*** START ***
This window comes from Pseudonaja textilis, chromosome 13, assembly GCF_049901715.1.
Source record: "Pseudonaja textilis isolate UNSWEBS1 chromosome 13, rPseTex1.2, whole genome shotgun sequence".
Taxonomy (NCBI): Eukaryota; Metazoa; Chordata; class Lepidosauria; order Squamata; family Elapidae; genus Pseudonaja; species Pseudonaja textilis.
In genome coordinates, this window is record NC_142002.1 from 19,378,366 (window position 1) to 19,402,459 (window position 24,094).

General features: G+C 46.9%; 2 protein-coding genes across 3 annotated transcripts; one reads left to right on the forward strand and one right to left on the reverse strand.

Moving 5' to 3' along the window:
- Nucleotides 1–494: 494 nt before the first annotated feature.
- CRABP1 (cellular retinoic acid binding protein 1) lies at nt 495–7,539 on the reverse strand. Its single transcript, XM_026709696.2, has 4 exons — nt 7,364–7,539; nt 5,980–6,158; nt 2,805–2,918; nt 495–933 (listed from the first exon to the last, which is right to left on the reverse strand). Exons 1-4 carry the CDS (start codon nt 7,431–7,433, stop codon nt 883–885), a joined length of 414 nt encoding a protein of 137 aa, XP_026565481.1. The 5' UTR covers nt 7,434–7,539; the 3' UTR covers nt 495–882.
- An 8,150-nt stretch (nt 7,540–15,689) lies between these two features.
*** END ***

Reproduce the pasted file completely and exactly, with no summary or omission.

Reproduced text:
This window comes from Pseudonaja textilis, chromosome 13, assembly GCF_049901715.1.
Source record: "Pseudonaja textilis isolate UNSWEBS1 chromosome 13, rPseTex1.2, whole genome shotgun sequence".
Taxonomy (NCBI): Eukaryota; Metazoa; Chordata; class Lepidosauria; order Squamata; family Elapidae; genus Pseudonaja; species Pseudonaja textilis.
In genome coordinates, this window is record NC_142002.1 from 19,378,366 (window position 1) to 19,402,459 (window position 24,094).

General features: G+C 46.9%; 2 protein-coding genes across 3 annotated transcripts; one reads left to right on the forward strand and one right to left on the reverse strand.

Moving 5' to 3' along the window:
- Nucleotides 1–494: 494 nt before the first annotated feature.
- CRABP1 (cellular retinoic acid binding protein 1) lies at nt 495–7,539 on the reverse strand. Its single transcript, XM_026709696.2, has 4 exons — nt 7,364–7,539; nt 5,980–6,158; nt 2,805–2,918; nt 495–933 (listed from the first exon to the last, which is right to left on the reverse strand). Exons 1-4 carry the CDS (start codon nt 7,431–7,433, stop codon nt 883–885), a joined length of 414 nt encoding a protein of 137 aa, XP_026565481.1. The 5' UTR covers nt 7,434–7,539; the 3' UTR covers nt 495–882.
- An 8,150-nt stretch (nt 7,540–15,689) lies between these two features.